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Frost at Midnight

'Frost at Midnight' is a 1798 poem by poet Samuel Taylor Coleridge. It focuses on the value of nature and its sacred relationship to God.

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Frost at Midnight


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'Frost at Midnight' is a 1798 poem by poet Samuel Taylor Coleridge. It focuses on the value of nature and its sacred relationship to God.

Below is a summary and in-depth analysis of 'Frost at Midnight'.

Written in1798
Written bySamuel Taylor Coleridge
FormConversation poem
MetreBlank verse
Rhyme schemeUnrhymed
Poetic devicesPersonification
Frequently noted imageryNatural imagery
ToneCasual, informal, loving
Key themesReligion, parent-child relationships
MeaningNature's sacred link to God. The importance of the natural world's peace and serenity.

Coleridge: 'Frost at Midnight'

Let's consider an excerpt from Coleridge's poem:

The Frost performs its secret ministry,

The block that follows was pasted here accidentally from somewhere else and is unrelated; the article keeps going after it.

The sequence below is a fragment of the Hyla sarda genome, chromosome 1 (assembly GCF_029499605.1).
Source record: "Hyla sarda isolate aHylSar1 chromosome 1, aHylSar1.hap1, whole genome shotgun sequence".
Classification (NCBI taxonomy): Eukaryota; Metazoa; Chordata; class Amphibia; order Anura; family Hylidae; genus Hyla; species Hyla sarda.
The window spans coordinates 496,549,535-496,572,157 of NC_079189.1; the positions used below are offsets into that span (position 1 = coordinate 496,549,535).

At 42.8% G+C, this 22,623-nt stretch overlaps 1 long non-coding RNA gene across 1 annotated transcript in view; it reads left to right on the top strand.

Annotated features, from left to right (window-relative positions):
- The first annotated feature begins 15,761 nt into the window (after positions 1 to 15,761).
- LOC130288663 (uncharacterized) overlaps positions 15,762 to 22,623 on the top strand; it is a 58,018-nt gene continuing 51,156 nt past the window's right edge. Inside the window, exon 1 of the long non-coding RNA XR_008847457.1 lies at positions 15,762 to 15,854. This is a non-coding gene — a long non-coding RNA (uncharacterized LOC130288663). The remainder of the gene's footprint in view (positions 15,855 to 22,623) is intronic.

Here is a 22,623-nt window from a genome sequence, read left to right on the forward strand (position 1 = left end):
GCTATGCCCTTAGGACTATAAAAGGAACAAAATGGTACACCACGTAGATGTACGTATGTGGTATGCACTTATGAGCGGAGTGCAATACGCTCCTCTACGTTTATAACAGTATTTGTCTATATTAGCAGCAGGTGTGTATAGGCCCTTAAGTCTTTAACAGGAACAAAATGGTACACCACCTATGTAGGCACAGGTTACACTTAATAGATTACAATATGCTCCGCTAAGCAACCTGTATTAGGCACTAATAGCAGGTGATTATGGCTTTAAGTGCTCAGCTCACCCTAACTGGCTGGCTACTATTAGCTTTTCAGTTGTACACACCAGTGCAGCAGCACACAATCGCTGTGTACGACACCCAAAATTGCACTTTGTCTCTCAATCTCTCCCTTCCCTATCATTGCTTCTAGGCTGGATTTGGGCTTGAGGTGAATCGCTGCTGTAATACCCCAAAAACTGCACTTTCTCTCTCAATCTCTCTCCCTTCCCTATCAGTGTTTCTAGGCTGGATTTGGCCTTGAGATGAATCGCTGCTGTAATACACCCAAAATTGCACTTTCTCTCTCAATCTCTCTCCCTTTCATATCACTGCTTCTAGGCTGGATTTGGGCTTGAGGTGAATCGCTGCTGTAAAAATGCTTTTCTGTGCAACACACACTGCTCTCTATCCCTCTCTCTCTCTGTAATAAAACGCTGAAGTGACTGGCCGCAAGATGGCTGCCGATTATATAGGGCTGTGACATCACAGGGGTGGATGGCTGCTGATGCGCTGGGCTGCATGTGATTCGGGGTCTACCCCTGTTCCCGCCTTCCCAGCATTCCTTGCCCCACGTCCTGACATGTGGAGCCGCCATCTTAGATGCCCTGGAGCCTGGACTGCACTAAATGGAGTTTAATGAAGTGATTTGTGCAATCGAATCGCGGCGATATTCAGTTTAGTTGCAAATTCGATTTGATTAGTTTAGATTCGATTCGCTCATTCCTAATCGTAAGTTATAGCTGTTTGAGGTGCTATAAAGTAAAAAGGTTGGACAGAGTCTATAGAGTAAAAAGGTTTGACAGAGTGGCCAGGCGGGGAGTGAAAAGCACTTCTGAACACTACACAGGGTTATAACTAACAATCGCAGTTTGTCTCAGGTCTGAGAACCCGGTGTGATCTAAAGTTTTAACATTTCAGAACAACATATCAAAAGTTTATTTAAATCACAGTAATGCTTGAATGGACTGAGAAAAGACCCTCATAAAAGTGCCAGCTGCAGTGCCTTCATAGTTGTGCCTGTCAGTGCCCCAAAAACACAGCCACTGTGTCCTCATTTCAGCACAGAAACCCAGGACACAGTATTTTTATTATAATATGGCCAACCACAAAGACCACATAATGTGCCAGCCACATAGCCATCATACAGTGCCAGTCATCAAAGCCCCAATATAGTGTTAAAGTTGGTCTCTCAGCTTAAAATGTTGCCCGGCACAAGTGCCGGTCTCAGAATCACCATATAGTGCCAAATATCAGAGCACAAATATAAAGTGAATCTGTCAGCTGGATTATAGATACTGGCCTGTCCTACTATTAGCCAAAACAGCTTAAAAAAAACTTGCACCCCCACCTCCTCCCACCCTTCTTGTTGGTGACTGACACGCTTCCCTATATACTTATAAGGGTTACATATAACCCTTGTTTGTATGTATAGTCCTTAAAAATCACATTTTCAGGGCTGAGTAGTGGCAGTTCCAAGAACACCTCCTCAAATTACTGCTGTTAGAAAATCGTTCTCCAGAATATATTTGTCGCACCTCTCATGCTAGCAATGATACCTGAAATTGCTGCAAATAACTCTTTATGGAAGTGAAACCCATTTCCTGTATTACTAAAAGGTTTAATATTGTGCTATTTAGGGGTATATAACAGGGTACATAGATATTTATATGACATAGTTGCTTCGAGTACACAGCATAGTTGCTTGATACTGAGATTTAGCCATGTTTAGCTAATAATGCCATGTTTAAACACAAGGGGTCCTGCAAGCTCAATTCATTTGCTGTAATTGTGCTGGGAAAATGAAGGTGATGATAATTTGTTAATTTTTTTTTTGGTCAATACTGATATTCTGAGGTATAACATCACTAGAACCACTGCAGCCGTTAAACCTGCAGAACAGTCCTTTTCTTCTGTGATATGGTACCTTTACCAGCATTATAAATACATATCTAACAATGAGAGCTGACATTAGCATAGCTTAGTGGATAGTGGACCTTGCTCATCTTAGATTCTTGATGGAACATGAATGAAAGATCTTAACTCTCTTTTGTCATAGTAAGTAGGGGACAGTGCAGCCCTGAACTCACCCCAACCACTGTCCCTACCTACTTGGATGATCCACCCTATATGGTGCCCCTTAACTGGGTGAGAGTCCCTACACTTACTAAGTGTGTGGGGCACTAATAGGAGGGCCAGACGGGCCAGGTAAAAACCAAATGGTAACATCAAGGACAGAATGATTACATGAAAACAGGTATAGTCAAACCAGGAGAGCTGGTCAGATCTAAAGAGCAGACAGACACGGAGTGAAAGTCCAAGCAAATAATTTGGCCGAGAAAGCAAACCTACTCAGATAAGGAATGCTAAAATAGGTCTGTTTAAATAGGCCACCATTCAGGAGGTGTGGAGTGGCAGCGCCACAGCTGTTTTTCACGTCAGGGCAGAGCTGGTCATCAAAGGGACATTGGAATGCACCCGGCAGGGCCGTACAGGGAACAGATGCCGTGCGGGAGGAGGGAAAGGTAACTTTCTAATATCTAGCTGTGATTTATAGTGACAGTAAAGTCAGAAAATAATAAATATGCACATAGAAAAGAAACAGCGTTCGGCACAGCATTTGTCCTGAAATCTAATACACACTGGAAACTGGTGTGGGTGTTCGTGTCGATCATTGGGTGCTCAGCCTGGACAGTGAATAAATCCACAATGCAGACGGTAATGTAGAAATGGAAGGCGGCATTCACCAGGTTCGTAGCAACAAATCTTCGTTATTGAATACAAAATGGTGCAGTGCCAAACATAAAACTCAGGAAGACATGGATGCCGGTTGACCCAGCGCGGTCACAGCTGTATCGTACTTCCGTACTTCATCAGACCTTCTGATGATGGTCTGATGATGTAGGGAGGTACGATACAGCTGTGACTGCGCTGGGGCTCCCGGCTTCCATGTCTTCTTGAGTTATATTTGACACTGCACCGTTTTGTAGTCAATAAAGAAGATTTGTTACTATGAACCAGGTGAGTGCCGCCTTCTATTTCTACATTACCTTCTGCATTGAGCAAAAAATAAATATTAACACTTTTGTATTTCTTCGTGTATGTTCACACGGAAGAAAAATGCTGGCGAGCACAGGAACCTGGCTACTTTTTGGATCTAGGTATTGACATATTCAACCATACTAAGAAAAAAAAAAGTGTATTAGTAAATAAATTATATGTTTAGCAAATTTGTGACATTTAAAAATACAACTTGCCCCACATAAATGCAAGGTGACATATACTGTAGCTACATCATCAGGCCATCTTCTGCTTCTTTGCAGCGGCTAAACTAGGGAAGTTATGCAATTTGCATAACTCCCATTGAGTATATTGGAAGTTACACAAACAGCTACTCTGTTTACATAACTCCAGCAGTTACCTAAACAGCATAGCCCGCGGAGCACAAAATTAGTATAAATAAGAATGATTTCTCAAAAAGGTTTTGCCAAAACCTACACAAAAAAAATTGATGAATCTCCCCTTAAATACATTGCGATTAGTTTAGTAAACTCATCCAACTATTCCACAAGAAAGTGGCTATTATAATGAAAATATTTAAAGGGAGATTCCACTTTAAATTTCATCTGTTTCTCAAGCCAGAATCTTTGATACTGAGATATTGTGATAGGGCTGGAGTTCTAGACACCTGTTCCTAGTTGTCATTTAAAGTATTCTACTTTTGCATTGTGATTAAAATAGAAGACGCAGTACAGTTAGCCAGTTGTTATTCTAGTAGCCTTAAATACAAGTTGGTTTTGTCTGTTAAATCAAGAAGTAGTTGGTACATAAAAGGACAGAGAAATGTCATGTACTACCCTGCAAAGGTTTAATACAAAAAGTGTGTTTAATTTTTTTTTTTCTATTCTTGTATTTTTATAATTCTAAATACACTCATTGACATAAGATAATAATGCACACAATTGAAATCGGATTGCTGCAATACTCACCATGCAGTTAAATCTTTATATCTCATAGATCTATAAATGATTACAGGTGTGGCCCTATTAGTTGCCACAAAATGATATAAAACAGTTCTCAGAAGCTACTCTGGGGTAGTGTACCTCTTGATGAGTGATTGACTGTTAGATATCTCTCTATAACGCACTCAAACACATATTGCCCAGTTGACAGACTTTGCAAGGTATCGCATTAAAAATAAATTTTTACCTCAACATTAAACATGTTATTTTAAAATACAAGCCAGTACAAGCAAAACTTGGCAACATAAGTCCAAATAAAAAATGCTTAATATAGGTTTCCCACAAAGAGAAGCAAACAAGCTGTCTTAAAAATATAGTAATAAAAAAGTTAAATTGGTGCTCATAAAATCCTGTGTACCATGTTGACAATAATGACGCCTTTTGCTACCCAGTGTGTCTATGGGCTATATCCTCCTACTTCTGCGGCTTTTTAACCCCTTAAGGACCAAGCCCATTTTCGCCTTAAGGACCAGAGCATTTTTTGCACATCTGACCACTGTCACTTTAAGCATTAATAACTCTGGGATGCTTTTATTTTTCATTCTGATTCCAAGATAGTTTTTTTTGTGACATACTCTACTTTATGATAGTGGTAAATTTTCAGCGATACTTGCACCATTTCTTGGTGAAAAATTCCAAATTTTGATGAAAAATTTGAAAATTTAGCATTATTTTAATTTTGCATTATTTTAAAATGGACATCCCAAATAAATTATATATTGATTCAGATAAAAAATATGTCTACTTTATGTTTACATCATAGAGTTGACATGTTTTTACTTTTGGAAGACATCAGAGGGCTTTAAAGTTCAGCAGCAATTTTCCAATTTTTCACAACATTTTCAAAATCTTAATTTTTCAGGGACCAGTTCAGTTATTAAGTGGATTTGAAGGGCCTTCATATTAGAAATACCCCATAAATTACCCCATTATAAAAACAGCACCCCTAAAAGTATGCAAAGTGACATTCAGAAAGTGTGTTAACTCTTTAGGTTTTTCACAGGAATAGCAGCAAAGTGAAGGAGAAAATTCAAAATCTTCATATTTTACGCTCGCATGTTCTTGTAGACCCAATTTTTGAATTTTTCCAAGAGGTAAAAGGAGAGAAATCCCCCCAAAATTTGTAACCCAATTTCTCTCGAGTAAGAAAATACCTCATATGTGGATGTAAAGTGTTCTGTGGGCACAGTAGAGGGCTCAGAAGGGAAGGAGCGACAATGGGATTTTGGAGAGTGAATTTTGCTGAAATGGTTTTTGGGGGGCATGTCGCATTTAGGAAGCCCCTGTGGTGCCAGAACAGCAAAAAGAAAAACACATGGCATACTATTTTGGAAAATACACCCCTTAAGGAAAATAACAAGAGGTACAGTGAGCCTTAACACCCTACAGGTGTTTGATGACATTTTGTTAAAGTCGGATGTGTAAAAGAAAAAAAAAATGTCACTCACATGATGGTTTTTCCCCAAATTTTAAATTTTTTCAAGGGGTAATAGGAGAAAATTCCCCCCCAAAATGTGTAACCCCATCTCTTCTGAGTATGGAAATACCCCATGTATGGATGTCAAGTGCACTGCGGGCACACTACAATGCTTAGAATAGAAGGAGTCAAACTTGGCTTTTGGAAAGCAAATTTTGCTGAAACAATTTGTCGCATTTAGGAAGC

Unhelped by any wind. The owlet's cry

Came loud—and hark, again! loud as before.

The inmates of my cottage, all at rest,

Have left me to that solitude, which suits

Abstruser musings: save that at my side

My cradled infant slumbers peacefully.

'Tis calm indeed! so calm, that it disturbs

And vexes meditation with its strange

And extreme silentness. Sea, hill, and wood,

This populous village! Sea, and hill, and wood,

With all the numberless goings-on of life,

Inaudible as dreams! the thin blue flame

Lies on my low-burnt fire, and quivers not;

Only that film, which fluttered on the grate,


With unclosed lids, already had I dreamt

Of my sweet birth-place, and the old church-tower,

Whose bells, the poor man's only music, rang

From morn to evening, all the hot Fair-day,

So sweetly, that they stirred and haunted me

With a wild pleasure, falling on mine ear

Most like articulate sounds of things to come!

So gazed I, till the soothing things, I dreamt,

Lulled me to sleep, and sleep prolonged my dreams!

And so I brooded all the following morn,

Awed by the stern preceptor's face, mine eye

Fixed with mock study on my swimming book:

Save if the door half opened, and I snatched

A hasty glance, and still my heart leaped up,

For still I hoped to see the stranger's face,

Townsman, or aunt, or sister more beloved,

My play-mate when we both were clothed alike!


But thou, my babe! shalt wander like a breeze